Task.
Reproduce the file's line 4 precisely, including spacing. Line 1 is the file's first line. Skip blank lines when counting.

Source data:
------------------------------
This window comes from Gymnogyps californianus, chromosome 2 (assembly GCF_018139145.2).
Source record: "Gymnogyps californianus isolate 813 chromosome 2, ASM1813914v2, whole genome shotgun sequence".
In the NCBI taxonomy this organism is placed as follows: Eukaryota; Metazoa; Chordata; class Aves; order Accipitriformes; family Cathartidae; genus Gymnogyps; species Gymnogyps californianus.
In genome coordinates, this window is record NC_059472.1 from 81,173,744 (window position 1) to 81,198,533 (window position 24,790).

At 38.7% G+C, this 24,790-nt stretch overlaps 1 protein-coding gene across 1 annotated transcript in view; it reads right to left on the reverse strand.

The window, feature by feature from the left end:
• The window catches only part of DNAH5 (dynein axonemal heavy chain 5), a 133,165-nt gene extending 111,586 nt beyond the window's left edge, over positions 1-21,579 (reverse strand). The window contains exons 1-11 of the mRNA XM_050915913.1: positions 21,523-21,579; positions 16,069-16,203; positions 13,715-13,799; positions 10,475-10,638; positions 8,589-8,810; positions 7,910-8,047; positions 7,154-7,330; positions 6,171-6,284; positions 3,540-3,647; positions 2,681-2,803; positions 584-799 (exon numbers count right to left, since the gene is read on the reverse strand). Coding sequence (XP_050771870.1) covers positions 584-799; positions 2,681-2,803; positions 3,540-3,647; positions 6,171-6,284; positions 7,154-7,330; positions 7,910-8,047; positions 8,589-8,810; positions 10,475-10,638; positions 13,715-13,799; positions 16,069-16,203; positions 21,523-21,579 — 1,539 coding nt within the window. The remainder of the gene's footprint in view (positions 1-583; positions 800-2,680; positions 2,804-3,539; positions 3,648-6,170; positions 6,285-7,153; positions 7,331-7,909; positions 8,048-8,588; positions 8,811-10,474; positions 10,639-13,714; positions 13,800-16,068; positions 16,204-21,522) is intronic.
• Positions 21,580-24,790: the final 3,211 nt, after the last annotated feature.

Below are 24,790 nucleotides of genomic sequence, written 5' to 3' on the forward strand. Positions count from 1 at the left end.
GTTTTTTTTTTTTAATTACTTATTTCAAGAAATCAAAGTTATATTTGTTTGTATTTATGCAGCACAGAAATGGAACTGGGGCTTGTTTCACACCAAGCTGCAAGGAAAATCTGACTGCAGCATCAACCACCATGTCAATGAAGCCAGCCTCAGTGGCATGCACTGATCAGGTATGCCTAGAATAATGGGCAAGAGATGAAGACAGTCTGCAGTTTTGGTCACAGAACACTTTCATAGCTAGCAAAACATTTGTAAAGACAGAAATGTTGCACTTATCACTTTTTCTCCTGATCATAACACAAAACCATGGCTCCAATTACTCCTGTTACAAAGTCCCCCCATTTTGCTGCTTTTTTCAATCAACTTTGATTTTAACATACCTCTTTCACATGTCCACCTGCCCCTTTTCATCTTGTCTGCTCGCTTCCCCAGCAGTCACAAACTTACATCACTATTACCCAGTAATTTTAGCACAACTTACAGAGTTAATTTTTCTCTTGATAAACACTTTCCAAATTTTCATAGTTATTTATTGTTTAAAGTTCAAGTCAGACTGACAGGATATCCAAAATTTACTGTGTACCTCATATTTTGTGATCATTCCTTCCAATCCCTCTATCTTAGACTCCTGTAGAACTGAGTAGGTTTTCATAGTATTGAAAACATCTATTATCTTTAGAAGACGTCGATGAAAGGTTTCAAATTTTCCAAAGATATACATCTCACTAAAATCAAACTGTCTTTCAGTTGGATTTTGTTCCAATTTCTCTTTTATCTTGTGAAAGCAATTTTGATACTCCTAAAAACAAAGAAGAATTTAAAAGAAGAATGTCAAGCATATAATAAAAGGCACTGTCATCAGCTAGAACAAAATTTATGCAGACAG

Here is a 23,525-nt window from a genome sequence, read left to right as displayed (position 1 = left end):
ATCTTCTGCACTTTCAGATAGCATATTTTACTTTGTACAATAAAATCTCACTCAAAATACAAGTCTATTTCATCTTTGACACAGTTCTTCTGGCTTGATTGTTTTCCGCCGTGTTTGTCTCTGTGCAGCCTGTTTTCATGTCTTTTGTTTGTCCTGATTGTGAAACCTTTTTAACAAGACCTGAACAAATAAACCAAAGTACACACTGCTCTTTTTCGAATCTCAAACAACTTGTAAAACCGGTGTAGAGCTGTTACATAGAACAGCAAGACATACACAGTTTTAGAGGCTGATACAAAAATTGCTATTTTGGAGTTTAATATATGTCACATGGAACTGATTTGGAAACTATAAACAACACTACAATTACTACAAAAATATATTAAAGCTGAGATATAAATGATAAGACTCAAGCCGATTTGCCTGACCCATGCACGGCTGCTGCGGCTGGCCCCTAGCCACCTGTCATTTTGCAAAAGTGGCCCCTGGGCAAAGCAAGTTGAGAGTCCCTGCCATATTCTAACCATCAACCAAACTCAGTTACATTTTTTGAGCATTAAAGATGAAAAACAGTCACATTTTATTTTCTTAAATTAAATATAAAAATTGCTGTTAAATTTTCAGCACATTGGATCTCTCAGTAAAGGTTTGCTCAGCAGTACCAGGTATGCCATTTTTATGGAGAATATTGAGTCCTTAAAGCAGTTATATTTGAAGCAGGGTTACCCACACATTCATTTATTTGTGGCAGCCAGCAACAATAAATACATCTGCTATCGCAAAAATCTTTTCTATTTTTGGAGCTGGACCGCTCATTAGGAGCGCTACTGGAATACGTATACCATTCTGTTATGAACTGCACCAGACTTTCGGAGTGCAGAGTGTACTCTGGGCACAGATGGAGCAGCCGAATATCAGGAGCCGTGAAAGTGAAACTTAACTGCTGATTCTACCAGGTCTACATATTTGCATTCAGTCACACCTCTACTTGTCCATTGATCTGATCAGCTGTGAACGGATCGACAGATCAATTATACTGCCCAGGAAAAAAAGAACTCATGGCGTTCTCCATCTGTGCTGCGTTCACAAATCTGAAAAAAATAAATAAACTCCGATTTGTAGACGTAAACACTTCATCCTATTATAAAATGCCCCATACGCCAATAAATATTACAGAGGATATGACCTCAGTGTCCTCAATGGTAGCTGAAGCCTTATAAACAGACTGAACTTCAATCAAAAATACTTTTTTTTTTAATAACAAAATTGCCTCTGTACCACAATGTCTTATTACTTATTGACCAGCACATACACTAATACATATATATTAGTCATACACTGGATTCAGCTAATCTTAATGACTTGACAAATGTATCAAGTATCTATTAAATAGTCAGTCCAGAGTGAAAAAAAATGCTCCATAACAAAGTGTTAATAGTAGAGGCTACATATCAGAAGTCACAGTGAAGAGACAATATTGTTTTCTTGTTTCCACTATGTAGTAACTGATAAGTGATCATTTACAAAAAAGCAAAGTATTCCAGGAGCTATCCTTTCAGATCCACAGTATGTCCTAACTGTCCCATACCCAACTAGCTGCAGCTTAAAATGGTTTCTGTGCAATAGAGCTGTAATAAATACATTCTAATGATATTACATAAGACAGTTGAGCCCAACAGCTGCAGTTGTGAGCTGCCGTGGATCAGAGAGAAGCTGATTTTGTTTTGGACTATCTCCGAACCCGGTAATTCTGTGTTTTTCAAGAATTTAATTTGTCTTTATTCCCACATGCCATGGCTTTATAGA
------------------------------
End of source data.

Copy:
In genome coordinates, this window is record NC_059472.1 from 81,173,744 (window position 1) to 81,198,533 (window position 24,790).